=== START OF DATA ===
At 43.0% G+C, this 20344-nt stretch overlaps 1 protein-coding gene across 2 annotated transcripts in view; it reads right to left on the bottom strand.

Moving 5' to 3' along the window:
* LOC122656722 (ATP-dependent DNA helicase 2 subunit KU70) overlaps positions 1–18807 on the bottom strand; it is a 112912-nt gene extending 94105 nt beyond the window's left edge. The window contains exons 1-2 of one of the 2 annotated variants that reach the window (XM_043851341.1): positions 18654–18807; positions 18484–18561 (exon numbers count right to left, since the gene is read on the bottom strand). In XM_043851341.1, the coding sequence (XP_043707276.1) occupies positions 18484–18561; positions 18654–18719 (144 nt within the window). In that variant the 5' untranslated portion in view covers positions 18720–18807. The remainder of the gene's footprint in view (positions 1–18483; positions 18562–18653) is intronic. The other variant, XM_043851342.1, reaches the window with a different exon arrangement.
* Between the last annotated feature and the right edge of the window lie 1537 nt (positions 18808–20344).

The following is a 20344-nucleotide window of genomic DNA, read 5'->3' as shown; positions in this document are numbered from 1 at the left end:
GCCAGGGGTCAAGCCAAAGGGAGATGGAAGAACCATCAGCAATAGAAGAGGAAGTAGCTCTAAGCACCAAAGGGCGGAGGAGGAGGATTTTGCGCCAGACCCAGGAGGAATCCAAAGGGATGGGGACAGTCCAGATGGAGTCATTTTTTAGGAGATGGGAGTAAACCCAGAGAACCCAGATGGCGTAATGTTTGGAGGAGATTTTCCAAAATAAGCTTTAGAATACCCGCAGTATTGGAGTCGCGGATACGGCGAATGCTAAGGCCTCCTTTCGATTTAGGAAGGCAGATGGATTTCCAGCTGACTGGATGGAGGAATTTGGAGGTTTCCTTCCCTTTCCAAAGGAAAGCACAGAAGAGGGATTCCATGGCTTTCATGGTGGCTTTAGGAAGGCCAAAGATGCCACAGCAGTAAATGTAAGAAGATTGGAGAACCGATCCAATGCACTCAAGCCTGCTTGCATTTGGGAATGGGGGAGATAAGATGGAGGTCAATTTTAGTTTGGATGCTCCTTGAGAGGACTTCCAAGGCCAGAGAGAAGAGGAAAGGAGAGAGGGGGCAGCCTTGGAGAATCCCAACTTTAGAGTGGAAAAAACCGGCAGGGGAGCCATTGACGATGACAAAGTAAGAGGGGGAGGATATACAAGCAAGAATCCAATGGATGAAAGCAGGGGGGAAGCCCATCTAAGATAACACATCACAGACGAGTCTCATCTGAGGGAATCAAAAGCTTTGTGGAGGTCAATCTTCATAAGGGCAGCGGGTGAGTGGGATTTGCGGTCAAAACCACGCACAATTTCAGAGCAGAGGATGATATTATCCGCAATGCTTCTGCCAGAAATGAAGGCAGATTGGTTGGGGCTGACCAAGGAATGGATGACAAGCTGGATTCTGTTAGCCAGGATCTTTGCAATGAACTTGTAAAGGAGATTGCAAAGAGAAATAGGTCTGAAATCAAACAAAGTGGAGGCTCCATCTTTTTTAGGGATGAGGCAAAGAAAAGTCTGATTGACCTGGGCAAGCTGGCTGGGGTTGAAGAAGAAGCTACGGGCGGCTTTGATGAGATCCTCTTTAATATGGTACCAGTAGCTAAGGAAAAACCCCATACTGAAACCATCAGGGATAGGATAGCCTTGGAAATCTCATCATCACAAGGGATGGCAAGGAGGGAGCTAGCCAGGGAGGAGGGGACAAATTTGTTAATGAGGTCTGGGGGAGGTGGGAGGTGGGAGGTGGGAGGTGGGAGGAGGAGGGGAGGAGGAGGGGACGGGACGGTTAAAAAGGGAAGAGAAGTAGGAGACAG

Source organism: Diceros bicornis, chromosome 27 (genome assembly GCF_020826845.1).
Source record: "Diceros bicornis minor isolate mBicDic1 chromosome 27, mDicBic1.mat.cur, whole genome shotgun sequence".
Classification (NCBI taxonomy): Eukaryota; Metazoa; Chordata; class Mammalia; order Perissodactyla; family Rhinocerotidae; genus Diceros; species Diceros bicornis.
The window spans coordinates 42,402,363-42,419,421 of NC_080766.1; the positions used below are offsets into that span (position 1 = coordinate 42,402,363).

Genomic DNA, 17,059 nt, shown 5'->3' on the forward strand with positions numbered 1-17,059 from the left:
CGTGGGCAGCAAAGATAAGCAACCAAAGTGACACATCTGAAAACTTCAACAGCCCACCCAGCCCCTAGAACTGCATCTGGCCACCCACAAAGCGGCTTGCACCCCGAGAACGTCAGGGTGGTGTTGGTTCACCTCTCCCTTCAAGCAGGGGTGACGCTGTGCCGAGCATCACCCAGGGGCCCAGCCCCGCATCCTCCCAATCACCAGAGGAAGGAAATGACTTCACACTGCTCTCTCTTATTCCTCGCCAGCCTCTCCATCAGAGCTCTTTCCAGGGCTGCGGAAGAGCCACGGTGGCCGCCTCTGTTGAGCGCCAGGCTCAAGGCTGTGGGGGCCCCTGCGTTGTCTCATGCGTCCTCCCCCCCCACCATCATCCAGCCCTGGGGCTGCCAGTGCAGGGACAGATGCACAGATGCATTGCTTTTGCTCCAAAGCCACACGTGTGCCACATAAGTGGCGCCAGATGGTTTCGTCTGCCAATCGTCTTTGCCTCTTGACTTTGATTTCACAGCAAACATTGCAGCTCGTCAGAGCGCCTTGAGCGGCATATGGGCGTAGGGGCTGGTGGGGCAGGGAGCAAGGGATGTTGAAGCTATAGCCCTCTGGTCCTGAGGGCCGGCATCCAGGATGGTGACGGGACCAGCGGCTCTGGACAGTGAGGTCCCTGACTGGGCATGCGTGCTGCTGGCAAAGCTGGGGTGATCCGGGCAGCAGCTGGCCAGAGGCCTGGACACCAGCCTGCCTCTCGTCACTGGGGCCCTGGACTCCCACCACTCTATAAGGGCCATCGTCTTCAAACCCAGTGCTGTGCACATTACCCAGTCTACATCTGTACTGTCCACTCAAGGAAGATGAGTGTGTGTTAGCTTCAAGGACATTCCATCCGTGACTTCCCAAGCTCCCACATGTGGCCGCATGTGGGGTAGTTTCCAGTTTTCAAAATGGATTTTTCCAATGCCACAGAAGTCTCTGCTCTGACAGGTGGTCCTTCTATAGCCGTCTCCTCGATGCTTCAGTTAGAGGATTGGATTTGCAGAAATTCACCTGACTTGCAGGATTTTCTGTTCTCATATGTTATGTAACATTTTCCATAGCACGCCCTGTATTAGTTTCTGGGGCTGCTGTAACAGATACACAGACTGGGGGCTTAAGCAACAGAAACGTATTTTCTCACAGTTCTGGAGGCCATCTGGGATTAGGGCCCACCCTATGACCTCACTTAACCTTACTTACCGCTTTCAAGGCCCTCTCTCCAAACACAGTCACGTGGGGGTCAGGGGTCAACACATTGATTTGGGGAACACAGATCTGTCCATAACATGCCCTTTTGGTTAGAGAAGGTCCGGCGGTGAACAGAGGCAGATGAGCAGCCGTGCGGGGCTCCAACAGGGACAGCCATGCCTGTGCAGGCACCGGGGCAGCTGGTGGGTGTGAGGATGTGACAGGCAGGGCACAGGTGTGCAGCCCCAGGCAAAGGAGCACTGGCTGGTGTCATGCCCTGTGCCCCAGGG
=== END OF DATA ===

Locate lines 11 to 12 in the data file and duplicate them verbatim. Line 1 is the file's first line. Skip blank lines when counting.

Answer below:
Genomic DNA, 17,059 nt, shown 5'->3' on the forward strand with positions numbered 1-17,059 from the left:
CGTGGGCAGCAAAGATAAGCAACCAAAGTGACACATCTGAAAACTTCAACAGCCCACCCAGCCCCTAGAACTGCATCTGGCCACCCACAAAGCGGCTTGCACCCCGAGAACGTCAGGGTGGTGTTGGTTCACCTCTCCCTTCAAGCAGGGGTGACGCTGTGCCGAGCATCACCCAGGGGCCCAGCCCCGCATCCTCCCAATCACCAGAGGAAGGAAATGACTTCACACTGCTCTCTCTTATTCCTCGCCAGCCTCTCCATCAGAGCTCTTTCCAGGGCTGCGGAAGAGCCACGGTGGCCGCCTCTGTTGAGCGCCAGGCTCAAGGCTGTGGGGGCCCCTGCGTTGTCTCATGCGTCCTCCCCCCCCACCATCATCCAGCCCTGGGGCTGCCAGTGCAGGGACAGATGCACAGATGCATTGCTTTTGCTCCAAAGCCACACGTGTGCCACATAAGTGGCGCCAGATGGTTTCGTCTGCCAATCGTCTTTGCCTCTTGACTTTGATTTCACAGCAAACATTGCAGCTCGTCAGAGCGCCTTGAGCGGCATATGGGCGTAGGGGCTGGTGGGGCAGGGAGCAAGGGATGTTGAAGCTATAGCCCTCTGGTCCTGAGGGCCGGCATCCAGGATGGTGACGGGACCAGCGGCTCTGGACAGTGAGGTCCCTGACTGGGCATGCGTGCTGCTGGCAAAGCTGGGGTGATCCGGGCAGCAGCTGGCCAGAGGCCTGGACACCAGCCTGCCTCTCGTCACTGGGGCCCTGGACTCCCACCACTCTATAAGGGCCATCGTCTTCAAACCCAGTGCTGTGCACATTACCCAGTCTACATCTGTACTGTCCACTCAAGGAAGATGAGTGTGTGTTAGCTTCAAGGACATTCCATCCGTGACTTCCCAAGCTCCCACATGTGGCCGCATGTGGGGTAGTTTCCAGTTTTCAAAATGGATTTTTCCAATGCCACAGAAGTCTCTGCTCTGACAGGTGGTCCTTCTATAGCCGTCTCCTCGATGCTTCAGTTAGAGGATTGGATTTGCAGAAATTCACCTGACTTGCAGGATTTTCTGTTCTCATATGTTATGTAACATTTTCCATAGCACGCCCTGTATTAGTTTCTGGGGCTGCTGTAACAGATACACAGACTGGGGGCTTAAGCAACAGAAACGTATTTTCTCACAGTTCTGGAGGCCATCTGGGATTAGGGCCCACCCTATGACCTCACTTAACCTTACTTACCGCTTTCAAGGCCCTCTCTCCAAACACAGTCACGTGGGGGTCAGGGGTCAACACATTGATTTGGGGAACACAGATCTGTCCATAACATGCCCTTTTGGTTAGAGAAGGTCCGGCGGTGAACAGAGGCAGATGAGCAGCCGTGCGGGGCTCCAACAGGGACAGCCATGCCTGTGCAGGCACCGGGGCAGCTGGTGGGTGTGAGGATGTGACAGGCAGGGCACAGGTGTGCAGCCCCAGGCAAAGGAGCACTGGCTGGTGTCATGCCCTGTGCCCCAGGG